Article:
Transforming Legacy Systems: Where Cloud and Processing Power Intersect
The “Journey to the Cloud” describes a wholesale shift in the technology, operation, and administration of the modern data, in ways not seen since server architectures were fundamentally redrawn with the introduction of the microcomputer, in the 1980s.
This change means that the traditional three tier data center era, of separately managed server, storage and network infrastructures, is coming to an end. In a world of massive change due to the impact of digital transformation, the traditional three tier data center simply can’t keep up. The reality is that the expense of human administration of these data centers is more wisely spent on developing the next wave of cloud native applications.
This is because the cloud computing model defines a compute, storage, and network, infrastructure that is integrated, automated, and can be orchestrated to the degree that inserting humans into the process, would simply slows things down. Cloud computing delivers a data center designed to serve the needs of both developers and operators in ways which are dynamic, scalable, resilient, and automated. Additionally cloud computing delivers increased efficiencies, but the primary deliverable is a data center which dramatically reduces time to value for developers, operators, and consumers.
Intel, recognizing this fundamental shift in data center infrastructure requirements, has been engineering the next generation of compute, network, and storage technology, in order to build the next generation of compute clouds. This means regardless of the cloud deployment model, Intel is delivering data center technology which can scale to support a variety of different workload requirements, support various tenant models, and is integrated and automatable, across the data center infrastructure.
The challenge for organizations is, how to get from here, the traditional three tier data center, to there, the compute cloud data center. Some have suggested simplifying this with an answer of, “Cloud First,” which is code for moving all workloads to a public cloud service. This is usually coupled with the idea that once all workloads are moved, the legacy data center infrastructure will eventually wither and die.
However, other organizations have taken a more proactive position and are designing multi cloud configurations that begins with a private cloud, serving as a “workflow hub,” and integrating public clouds, as well as legacy data center infrastructures, into a single unified data center. Combined with the right cloud management platform, (CMP), technologies, this design delivers several important outcomes;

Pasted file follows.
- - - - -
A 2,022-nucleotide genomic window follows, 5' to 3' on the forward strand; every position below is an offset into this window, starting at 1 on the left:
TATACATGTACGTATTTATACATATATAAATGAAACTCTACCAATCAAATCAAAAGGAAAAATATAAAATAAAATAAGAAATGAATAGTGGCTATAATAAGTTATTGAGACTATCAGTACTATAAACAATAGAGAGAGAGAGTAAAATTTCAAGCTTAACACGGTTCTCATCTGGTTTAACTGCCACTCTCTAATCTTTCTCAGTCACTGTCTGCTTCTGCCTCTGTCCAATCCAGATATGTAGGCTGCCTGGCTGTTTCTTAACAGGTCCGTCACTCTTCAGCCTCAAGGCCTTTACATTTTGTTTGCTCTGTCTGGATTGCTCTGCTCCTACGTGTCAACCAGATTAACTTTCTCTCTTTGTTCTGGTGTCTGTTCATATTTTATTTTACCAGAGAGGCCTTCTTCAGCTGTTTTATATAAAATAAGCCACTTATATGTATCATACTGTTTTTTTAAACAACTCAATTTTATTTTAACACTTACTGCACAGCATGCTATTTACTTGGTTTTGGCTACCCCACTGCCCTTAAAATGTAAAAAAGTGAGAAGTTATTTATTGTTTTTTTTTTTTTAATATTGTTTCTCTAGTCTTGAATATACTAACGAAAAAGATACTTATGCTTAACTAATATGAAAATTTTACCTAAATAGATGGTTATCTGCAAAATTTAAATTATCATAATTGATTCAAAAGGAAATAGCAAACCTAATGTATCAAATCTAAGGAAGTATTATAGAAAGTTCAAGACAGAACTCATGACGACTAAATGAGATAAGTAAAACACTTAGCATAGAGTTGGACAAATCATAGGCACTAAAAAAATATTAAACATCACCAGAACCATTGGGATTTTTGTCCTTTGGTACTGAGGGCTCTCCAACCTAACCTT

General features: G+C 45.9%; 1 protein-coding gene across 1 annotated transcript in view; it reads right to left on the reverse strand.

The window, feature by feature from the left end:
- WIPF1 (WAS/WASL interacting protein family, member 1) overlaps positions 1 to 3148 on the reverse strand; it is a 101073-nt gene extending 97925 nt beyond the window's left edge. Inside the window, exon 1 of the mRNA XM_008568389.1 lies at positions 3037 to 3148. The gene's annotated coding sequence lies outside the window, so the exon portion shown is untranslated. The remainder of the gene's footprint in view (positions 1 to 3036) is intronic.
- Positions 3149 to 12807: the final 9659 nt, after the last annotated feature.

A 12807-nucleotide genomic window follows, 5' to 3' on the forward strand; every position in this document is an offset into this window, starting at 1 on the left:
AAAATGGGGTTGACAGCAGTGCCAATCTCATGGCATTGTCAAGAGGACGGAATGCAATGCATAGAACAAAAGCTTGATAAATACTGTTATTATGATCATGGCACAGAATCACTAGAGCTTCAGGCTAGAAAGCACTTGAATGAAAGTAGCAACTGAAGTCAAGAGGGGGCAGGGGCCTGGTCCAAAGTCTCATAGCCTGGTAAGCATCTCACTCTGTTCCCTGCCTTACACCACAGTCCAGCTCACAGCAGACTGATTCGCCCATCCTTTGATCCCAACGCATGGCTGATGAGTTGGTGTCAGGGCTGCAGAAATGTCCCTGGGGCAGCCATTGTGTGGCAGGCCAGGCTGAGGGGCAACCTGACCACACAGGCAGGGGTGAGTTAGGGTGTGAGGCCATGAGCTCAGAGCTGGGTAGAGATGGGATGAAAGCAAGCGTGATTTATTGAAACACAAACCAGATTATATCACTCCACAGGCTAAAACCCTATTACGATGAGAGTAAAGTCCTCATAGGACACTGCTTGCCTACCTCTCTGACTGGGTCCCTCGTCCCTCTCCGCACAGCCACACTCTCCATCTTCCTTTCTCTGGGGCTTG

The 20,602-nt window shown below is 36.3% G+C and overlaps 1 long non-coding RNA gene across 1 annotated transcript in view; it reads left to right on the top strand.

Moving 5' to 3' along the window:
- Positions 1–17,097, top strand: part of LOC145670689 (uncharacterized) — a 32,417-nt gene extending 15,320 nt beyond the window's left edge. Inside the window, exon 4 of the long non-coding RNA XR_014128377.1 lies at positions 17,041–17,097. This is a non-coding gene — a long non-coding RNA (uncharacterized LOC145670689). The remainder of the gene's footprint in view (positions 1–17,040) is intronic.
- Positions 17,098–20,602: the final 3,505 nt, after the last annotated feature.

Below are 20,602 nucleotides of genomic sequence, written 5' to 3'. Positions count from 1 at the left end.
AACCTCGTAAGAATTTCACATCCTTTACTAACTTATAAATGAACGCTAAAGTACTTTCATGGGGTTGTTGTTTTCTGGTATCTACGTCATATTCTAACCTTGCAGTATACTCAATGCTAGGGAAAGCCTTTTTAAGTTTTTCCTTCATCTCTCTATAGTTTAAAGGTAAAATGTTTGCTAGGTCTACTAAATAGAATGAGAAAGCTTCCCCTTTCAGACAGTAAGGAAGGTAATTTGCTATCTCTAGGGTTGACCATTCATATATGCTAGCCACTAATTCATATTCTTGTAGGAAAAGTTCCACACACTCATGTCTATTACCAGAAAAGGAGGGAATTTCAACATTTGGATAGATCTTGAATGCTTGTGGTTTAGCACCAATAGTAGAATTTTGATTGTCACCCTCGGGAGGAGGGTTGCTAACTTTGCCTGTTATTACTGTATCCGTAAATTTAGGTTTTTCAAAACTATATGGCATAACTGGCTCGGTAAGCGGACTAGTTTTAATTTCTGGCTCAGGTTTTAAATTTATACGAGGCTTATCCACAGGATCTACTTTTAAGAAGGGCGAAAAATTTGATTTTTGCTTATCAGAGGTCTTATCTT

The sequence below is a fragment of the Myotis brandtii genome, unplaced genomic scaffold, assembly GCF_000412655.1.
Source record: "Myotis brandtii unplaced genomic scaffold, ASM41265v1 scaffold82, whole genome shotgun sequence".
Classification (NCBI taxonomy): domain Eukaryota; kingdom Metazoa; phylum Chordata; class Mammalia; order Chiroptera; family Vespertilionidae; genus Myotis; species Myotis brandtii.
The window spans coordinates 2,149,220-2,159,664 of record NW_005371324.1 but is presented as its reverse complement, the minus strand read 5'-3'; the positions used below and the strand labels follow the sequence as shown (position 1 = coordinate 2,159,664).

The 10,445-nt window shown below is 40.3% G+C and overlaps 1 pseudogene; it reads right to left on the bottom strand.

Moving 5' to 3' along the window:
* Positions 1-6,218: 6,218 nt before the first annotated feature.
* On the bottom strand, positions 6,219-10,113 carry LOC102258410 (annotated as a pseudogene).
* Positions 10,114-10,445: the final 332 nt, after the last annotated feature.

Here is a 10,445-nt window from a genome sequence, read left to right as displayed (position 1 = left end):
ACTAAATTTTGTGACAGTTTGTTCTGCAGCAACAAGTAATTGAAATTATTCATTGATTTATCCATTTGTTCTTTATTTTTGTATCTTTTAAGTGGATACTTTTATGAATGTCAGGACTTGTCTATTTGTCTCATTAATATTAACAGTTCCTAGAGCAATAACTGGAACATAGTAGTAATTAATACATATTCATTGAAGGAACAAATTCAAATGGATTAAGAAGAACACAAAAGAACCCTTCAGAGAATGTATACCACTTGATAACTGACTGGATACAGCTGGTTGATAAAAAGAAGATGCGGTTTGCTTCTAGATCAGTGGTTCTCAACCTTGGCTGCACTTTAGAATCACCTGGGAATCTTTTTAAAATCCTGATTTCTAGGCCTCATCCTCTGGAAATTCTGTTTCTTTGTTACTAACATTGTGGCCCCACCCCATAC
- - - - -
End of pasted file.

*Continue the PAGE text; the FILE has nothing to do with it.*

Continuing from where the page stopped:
- All legacy, and cloud resources can be uniformly managed, including providing application and workload movement across all infrastructures.
- Migration from legacy to cloud infrastructures can be managed according to organizational requirements, and timelines.
- True cloud broker services can be provided based on realized costs.
- Application and workload placement can be organized based on a number of factors, including security, performance, resilience, and cost.
- Developers are delivered a unified view of data center resources irrespective of the back end cloud configuration.
- All of the above can be fully automated across all infrastructures.
Some have traditionally described any mix of private and public clouds as a hybrid cloud. According to the NIST definition, a hybrid cloud, actually describes a specific application and workload relationship between private and public cloud instances. However, deploying both private and public clouds can also be described as a multi cloud configuration, applicable especially when workloads are placed within a single cloud.
Regardless of whether it’s described as hybrid, or multi cloud, the configuration of utilizing both private as well as public clouds, is gaining traction as the de facto compute model in the private sector, enabling transformation through more agile innovation and service delivery. In 2017, our State of the Cloud survey showed that hybrid cloud adoption over the previous year increased from 19 percent to 57 percent of organizations surveyed.
Agencies will benefit from a hybrid, or multi cloud strategy as well. From NASA using the cloud to host a massive image and video library that allows users to explore space while still on the ground, to the USDA developing a mapping application to help SNAP beneficiaries find the nearest stores that accept the benefit, the cloud is driving innovation in government.
Intel, with the 2017 introduction of both the Xeon Scalable Processor CPU, as well as the first of its kind Optane Data Center SSD, is delivering a new class of data center technology designed to power the next generation of compute cloud. We understand that this data center transformation will proceed at a pace required to support the conversion of legacy systems, into a new class of cloud applications, and that to do so, we are working in partnership with the IT architects and developers who are designing these next generation data centers.
For more information about how to empower your IT environment through Intel, check out the Iron Bow website.